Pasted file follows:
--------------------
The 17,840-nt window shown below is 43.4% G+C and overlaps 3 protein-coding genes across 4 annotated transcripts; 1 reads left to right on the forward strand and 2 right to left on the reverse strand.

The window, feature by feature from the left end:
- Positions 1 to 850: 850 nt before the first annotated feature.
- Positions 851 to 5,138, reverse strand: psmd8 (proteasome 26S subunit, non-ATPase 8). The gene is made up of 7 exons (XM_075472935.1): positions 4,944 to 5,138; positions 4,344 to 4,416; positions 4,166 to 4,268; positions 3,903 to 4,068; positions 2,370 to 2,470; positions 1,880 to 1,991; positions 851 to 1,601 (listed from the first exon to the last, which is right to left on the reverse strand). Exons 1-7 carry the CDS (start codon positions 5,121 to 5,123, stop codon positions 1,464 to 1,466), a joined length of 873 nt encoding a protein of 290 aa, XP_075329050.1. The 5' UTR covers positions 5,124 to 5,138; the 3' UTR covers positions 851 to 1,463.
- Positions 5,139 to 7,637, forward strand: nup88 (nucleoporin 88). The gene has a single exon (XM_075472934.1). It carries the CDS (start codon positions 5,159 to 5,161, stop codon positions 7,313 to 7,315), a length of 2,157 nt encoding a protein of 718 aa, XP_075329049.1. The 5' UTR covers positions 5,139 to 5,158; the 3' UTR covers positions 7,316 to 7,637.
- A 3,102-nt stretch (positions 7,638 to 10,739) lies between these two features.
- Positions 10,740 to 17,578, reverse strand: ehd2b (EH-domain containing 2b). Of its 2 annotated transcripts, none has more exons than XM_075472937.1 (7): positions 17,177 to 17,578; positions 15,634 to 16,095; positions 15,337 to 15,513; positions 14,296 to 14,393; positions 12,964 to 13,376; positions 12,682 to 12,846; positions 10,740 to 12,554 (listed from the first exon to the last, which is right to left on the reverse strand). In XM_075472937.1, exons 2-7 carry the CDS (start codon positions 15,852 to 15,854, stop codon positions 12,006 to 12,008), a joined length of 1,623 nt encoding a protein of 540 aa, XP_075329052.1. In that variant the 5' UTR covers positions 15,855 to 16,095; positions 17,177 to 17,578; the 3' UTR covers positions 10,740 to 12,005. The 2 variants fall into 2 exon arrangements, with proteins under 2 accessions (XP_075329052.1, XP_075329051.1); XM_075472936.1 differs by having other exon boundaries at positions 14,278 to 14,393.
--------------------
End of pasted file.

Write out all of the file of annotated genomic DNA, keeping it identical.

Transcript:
The 17,840-nt window shown below is 43.4% G+C and overlaps 3 protein-coding genes across 4 annotated transcripts; 1 reads left to right on the forward strand and 2 right to left on the reverse strand.

The window, feature by feature from the left end:
- Positions 1 to 850: 850 nt before the first annotated feature.
- Positions 851 to 5,138, reverse strand: psmd8 (proteasome 26S subunit, non-ATPase 8). The gene is made up of 7 exons (XM_075472935.1): positions 4,944 to 5,138; positions 4,344 to 4,416; positions 4,166 to 4,268; positions 3,903 to 4,068; positions 2,370 to 2,470; positions 1,880 to 1,991; positions 851 to 1,601 (listed from the first exon to the last, which is right to left on the reverse strand). Exons 1-7 carry the CDS (start codon positions 5,121 to 5,123, stop codon positions 1,464 to 1,466), a joined length of 873 nt encoding a protein of 290 aa, XP_075329050.1. The 5' UTR covers positions 5,124 to 5,138; the 3' UTR covers positions 851 to 1,463.
- Positions 5,139 to 7,637, forward strand: nup88 (nucleoporin 88). The gene has a single exon (XM_075472934.1). It carries the CDS (start codon positions 5,159 to 5,161, stop codon positions 7,313 to 7,315), a length of 2,157 nt encoding a protein of 718 aa, XP_075329049.1. The 5' UTR covers positions 5,139 to 5,158; the 3' UTR covers positions 7,316 to 7,637.
- A 3,102-nt stretch (positions 7,638 to 10,739) lies between these two features.
- Positions 10,740 to 17,578, reverse strand: ehd2b (EH-domain containing 2b). Of its 2 annotated transcripts, none has more exons than XM_075472937.1 (7): positions 17,177 to 17,578; positions 15,634 to 16,095; positions 15,337 to 15,513; positions 14,296 to 14,393; positions 12,964 to 13,376; positions 12,682 to 12,846; positions 10,740 to 12,554 (listed from the first exon to the last, which is right to left on the reverse strand). In XM_075472937.1, exons 2-7 carry the CDS (start codon positions 15,852 to 15,854, stop codon positions 12,006 to 12,008), a joined length of 1,623 nt encoding a protein of 540 aa, XP_075329052.1. In that variant the 5' UTR covers positions 15,855 to 16,095; positions 17,177 to 17,578; the 3' UTR covers positions 10,740 to 12,005. The 2 variants fall into 2 exon arrangements, with proteins under 2 accessions (XP_075329052.1, XP_075329051.1); XM_075472936.1 differs by having other exon boundaries at positions 14,278 to 14,393.